I think one thing that Marvel is missing badly is a sense of Payoff. I don't hate OMD/BND so much as I think they were just not done well. Nothing wrong with resetting the clock...titles need that from time to time and listen as someone who has 30 plus years of reading Marvel comics I have seen worse reboots. Spidey isn't going anywhere...for all that quit reading in a huff more came back up. There needs though to be a sense of payoff. Norman in charge...fine I can live with that; but there should be long term lasting reprecussions...and let's not do this where he is only in charge for a few months. Bill dies in Civil war...I want to see more reaction. Janet Pym died for pete's sake...that should be a bigger deal then it was. She's no Cap certainly but a big part of the Marvel U. Pay the stories off...they don't have to be HUGE payoffs...but they should be memorable. Avengers Dis-Assembled was an awesome payoff. Bru does great pay offs.

The best writers are at Marvel right now IMO. Editorial needs to see that they are all on the same page and the writers are paired with titles that work for them. I don't EVER want to see Bendis writing any of the cosmic stuff. I don't want Bru writing Fantastic Four. I don't want Millar doing anything but huge ass cinematic stuff.

Make mine marvel for another 30. There are flaws but quite frankly compared to the mess over at the distinguished competition the Marvel U is a perfect boat on sheet of glass waters.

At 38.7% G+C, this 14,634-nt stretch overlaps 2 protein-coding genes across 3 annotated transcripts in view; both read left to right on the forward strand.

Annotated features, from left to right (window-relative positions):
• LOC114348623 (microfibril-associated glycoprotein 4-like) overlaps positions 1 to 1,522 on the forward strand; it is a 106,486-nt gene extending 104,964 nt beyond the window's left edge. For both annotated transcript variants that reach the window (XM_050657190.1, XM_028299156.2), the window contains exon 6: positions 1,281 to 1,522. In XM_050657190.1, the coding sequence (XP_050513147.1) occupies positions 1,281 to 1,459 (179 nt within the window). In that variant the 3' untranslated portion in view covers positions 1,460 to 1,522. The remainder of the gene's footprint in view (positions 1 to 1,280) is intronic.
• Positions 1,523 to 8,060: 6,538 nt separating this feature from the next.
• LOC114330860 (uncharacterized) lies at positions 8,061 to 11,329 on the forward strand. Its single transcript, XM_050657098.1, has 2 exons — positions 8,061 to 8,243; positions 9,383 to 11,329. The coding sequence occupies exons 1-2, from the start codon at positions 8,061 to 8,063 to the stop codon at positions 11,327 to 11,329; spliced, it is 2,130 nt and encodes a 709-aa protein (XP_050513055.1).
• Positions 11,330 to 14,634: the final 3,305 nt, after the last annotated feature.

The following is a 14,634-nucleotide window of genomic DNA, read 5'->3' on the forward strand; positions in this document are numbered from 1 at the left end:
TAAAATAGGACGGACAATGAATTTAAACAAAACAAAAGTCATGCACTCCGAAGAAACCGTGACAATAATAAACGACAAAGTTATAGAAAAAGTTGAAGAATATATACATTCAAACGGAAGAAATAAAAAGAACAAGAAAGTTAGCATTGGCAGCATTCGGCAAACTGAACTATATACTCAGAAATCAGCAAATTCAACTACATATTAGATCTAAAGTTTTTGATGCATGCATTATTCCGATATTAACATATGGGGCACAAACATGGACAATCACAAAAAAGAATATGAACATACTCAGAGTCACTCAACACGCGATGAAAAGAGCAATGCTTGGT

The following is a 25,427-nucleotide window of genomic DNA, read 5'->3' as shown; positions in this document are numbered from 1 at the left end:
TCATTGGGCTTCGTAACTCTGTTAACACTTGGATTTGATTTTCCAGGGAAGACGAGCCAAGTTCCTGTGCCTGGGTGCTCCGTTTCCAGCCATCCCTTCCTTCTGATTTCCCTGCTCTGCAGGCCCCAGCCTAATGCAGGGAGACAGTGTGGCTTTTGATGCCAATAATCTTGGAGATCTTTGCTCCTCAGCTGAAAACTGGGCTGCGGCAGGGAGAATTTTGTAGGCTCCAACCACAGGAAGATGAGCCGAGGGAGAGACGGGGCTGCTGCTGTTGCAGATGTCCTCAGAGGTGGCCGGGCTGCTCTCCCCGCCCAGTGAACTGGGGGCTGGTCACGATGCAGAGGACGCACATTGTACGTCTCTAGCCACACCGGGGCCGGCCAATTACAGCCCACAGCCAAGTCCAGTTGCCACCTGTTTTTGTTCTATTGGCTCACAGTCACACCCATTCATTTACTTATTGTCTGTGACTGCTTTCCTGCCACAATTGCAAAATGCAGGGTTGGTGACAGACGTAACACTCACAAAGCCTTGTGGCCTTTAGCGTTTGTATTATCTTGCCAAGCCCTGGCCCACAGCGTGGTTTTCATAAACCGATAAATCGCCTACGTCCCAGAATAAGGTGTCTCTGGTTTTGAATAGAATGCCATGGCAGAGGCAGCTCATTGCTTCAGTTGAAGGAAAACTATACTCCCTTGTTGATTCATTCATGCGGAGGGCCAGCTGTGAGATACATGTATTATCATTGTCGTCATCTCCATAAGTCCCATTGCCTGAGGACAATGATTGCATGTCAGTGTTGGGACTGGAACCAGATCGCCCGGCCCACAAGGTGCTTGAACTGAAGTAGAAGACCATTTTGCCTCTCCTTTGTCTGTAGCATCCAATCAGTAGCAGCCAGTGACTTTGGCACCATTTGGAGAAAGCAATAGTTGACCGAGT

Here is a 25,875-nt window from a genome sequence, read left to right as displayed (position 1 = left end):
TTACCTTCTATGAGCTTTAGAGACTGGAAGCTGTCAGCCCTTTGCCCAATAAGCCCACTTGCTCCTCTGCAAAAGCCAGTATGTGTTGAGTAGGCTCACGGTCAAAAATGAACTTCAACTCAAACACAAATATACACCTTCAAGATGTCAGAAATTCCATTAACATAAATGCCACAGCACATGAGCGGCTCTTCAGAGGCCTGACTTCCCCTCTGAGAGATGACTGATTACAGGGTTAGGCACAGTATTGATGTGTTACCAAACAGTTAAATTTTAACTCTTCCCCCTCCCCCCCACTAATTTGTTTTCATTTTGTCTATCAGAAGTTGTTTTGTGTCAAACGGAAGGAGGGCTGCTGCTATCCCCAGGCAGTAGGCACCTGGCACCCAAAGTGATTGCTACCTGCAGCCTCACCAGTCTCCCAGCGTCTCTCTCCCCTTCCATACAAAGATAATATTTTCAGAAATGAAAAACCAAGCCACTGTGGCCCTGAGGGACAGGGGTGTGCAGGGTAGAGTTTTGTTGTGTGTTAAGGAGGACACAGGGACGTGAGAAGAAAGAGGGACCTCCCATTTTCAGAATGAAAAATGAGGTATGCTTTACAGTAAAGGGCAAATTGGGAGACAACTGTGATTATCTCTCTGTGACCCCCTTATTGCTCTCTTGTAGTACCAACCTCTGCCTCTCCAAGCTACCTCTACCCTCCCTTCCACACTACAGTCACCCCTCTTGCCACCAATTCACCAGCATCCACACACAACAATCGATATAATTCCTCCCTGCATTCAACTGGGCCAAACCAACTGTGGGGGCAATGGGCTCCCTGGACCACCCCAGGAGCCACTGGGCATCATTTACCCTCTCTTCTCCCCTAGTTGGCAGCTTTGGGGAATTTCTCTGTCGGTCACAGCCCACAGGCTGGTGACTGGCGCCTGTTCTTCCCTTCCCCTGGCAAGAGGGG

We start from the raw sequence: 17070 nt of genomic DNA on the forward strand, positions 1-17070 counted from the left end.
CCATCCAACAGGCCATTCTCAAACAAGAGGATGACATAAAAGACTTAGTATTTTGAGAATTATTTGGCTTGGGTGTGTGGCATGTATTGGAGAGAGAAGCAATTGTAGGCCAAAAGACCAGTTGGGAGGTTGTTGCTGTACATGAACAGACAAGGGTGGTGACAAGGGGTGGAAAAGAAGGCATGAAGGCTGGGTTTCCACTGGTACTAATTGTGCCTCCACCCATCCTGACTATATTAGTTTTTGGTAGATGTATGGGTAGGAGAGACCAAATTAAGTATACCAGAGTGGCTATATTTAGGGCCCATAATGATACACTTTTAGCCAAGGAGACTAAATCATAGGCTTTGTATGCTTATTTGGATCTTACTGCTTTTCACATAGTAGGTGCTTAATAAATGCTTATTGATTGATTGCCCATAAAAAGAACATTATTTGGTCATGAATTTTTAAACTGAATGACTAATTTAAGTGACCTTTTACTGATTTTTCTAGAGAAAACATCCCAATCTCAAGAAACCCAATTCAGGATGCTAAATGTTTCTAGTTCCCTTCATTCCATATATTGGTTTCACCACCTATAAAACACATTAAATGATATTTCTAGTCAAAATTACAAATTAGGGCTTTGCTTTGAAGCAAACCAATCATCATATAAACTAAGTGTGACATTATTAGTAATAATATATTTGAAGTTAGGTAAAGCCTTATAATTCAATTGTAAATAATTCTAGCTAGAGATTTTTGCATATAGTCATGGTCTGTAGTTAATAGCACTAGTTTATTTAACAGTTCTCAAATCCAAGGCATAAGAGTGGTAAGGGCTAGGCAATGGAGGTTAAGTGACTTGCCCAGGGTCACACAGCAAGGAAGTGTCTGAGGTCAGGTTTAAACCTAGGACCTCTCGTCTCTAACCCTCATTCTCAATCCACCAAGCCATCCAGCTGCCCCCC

Mitchell said...

Saying that Marvel "is a business" is no excuse for polluting comics with endless Big Stupid Events and bad books. DC is just as guilty, especially since they seem to be backsliding into pre-Crisis status quo (of course, I refer to the original Crisis on Infinite Earths which was intended to form a Marvel-style continuity), but I expect better from the House of Ideas.

mugiwara said...

They do not promote enough the new characters. Most of the characters created the last 15 years didn't even make it to the B-list. Most of them are just redshirts now.
Look at the X-Men. They prefer write another story about Colossus' past or about Iceman who learns to use his full potential for the 3d time instead of wrting something about Prodigy, Lifeguard or Husk.